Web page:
A17-year-old named Stuart Kelly stood up at a fundraiser and said three simple words that stopped me (and I’m sure everyone else in the room) in their tracks: Australia is an alcoholic.
Stuart probably knows better than anyone the damage that alcohol can do, especially since his own brother Thomas Kelly was killed by a drunken stranger with a single punch.
Thomas’ death happened three years ago on King’s Cross, that place where people go to lose themselves in the legal numbing agent and accepted social lubricant that is alcohol.
On that particular night Thomas, aged just 18, was involved in a fight with a drunk and angry man. With just one punch, that man ended Thomas Kelly’s life. We have to wonder, and I’m sure Thomas’ family did as well, what the outcome might have been if alcohol was not involved.
Following the death of Thomas Kelly, and then another young man Daniel Christie just one year later, radical changes were made to state liquor laws in NSW. They specifically targeted trouble hot spots like Kings Cross and the Sydney CBD. The laws included 10pm closing for bottle shops, 1:30am lockouts and 3am last drinks. The outcry was loud and sustained, with many businesses claiming their profits would suffer, but the laws appear to have worked.
In fact, since they were introduced in January of 2014 crime statistics show that assaults have fallen 32% in Kings Cross and 26% in the rest of the CBD. The side effect of this is that a number of pubs and bars along the Kings Cross strip at Darlinghurst Road have closed. A spokesperson from the Kings Cross Licensing Accord Association said it was not surprising that the rates of assaults had fallen simply because fewer people came to the area at all.
Now, these laws are not unusual, and in Queensland, a 3am lockout is mandatory. However, when similar laws tried to get off the ground in Melbourne they only lasted 6 months before being quietly changed.
Why is it that in Australia the ability to drink into the early morning hours is more important than the rights of people not to be assaulted by drunks without warning?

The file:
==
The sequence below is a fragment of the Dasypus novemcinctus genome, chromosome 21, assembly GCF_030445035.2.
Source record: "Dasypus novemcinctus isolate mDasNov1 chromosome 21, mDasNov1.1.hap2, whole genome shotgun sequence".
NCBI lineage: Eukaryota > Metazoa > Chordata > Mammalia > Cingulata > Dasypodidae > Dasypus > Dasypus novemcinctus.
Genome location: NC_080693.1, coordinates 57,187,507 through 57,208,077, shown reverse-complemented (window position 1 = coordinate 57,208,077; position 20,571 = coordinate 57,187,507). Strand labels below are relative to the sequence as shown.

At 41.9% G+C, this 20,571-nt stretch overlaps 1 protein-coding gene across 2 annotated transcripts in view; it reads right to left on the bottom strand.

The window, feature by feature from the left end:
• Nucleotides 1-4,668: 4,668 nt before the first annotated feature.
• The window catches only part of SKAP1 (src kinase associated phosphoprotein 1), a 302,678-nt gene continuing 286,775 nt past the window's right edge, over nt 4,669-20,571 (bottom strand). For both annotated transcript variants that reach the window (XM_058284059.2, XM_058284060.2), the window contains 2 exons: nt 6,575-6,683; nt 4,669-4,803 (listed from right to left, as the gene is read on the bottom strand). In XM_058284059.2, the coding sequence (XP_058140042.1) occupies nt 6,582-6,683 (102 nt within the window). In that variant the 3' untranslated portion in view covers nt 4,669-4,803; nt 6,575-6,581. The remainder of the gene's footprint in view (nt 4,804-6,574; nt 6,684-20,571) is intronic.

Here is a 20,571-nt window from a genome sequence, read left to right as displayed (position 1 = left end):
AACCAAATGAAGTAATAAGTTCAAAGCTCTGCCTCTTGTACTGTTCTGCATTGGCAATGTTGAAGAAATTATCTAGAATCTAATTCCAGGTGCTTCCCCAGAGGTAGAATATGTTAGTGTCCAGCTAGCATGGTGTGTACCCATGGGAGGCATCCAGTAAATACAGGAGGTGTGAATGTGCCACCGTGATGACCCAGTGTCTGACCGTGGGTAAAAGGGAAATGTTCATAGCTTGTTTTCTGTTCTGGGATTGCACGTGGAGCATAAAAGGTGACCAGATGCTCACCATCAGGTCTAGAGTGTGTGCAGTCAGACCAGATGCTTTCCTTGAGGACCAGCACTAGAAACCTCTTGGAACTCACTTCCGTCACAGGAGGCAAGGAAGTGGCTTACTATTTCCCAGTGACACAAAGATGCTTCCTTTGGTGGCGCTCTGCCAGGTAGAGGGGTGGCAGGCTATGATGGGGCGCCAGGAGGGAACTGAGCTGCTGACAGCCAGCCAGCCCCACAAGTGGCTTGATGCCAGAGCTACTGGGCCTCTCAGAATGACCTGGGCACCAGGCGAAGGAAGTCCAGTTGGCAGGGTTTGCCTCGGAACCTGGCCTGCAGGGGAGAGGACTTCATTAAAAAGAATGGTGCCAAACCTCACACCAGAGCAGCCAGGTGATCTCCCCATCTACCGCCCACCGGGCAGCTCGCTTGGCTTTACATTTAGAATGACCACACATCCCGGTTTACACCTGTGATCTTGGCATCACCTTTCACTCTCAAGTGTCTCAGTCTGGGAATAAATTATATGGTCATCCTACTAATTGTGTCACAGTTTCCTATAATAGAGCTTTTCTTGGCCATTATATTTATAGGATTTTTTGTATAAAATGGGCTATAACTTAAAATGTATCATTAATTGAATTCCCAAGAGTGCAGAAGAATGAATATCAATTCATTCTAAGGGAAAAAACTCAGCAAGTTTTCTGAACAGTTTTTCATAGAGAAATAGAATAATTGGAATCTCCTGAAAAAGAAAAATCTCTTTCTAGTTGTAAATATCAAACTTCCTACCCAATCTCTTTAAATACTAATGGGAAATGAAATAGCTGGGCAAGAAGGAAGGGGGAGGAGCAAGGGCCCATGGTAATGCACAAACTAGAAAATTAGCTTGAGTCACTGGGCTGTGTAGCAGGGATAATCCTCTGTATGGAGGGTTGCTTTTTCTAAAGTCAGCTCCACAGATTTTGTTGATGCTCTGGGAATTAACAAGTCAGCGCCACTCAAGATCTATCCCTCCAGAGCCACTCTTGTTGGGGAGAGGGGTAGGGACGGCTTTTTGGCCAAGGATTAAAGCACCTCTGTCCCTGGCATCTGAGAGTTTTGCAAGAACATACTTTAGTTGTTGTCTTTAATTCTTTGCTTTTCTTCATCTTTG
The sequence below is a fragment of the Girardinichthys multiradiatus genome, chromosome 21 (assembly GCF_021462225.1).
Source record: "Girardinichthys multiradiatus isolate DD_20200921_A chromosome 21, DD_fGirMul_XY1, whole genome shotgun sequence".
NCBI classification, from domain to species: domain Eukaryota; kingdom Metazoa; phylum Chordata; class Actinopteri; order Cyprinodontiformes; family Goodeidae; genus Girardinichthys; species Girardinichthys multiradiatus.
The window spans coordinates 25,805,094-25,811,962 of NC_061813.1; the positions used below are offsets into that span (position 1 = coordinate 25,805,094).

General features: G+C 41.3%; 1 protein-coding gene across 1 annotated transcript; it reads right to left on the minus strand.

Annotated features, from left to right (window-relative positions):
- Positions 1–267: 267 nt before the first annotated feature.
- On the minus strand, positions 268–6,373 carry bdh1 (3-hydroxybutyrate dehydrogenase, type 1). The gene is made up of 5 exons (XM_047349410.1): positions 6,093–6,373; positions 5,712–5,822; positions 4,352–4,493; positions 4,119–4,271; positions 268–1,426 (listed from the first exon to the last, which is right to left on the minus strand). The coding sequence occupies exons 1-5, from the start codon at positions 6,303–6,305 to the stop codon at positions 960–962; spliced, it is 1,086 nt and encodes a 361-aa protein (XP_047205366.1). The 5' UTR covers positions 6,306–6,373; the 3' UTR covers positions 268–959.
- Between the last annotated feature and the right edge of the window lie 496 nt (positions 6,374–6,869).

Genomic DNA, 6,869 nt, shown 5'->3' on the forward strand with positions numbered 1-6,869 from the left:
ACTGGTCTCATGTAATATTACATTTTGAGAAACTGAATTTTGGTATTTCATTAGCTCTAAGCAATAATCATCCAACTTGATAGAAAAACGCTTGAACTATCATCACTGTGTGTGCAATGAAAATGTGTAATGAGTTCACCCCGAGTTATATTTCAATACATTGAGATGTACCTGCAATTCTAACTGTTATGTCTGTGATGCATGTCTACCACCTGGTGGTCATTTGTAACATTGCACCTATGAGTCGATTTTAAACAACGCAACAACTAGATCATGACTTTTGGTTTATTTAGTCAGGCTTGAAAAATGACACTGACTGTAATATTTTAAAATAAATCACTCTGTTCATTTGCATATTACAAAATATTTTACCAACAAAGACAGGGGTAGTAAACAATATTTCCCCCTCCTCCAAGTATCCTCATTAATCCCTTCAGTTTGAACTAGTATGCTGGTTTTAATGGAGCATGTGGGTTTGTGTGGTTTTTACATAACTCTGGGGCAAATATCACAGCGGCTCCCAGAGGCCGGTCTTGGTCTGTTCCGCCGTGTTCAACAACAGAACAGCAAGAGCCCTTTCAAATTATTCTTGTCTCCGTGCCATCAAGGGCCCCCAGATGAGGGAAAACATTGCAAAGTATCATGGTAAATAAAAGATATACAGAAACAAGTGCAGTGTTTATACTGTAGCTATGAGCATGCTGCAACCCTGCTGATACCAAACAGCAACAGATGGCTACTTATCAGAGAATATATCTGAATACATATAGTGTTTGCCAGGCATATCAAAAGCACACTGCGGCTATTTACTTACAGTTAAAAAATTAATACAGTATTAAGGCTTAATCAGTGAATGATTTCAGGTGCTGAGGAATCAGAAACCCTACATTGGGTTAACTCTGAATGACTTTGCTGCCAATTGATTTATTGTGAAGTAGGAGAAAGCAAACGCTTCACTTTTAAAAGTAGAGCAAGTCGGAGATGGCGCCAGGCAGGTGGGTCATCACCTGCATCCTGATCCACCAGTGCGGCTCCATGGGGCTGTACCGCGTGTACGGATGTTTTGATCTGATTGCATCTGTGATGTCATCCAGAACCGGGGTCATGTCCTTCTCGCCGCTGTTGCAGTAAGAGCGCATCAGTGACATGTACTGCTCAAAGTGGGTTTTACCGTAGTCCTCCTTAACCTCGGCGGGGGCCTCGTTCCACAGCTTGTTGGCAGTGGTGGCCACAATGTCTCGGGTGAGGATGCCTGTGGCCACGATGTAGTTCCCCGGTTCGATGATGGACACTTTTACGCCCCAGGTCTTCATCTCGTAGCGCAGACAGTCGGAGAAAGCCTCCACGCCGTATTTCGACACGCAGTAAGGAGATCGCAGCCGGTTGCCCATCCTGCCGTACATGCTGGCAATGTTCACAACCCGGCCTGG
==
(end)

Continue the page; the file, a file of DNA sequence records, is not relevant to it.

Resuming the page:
Australia Is An Alcoholic
As I mentioned at the start of this article, Stuart Kelly’s phrasing really did stop me in my tracks.
Because I’m not a drinker, and I know exactly what he’s talking about.
I stopped early last year after I broke my elbow and got put on the kind of painkillers that need a drool warning on them. After I got the all clear to ‘get back to life‘ as my doctor put it, I just never started again. My partner had never been much of a drinker, and after months of sobriety I realised that I’d never felt better. I resolved to stop drinking, and he joined me.
In all honesty, I expected that not drinking would be more of a challenge, but it wasn’t. We stopped going out to clubs and pubs, didn’t drink at restaurants, and ended up saving buckets of money. We used it to travel and not drinking on holiday also yielded an entirely new experience. What I didn’t expect was the reactions that I would get from people when they found out I didn’t drink.
“What? Why would you do that?”
“Are you Mormon or something?”
“Your life must be so boring!”
“What do you do with your evenings and weekends?”
The answers became like a mantra. I stopped because I wanted to stop and I’ve never felt better. I’m not Mormon, coffee is much too important to my life. Actually life isn’t boring at all, it’s full of interesting experiences that don’t revolve around drinking. I exercise, read books, watch films, go out to dinner and experience life without hangovers.
But despite this, both my partner and I are seen as something of comical oddities, removed from the mainstream lifestyles of Australians because we don’t drink. People feel awkward inviting us places, even though we don’t care if other people drink. One of my friends confessed that she doesn’t invite us because she feels guilty that we won’t be having fun.
Ok, since when did alcohol become a necessary ingredient in the experience of fun in Australia? I must have missed that memo because since I stopped drinking I’ve actually had more fun, more often. It seems to me that in the Australian mindset all young people (unless they’re incapable or pregnant) should be involved in hard drinking on a regular basis or risk social exclusion. Do you see something wrong with that?
I do. I see it in the way that people view alcohol as a necessity instead of an option. I see it in how alcohol has become a coping mechanism for our day-to-day existence. And I certainly see it in the needless violence that resulted in the death of Thomas Kelly and all the others like him.
Australia, you’re an alcoholic and it’s time to make a change. Don’t just stop drinking because you feel sick. Do it because you want to feel better tomorrow. Do it because alcohol doesn’t control you. Do because you don’t want the next generations of Australians to be alcoholic by social convention.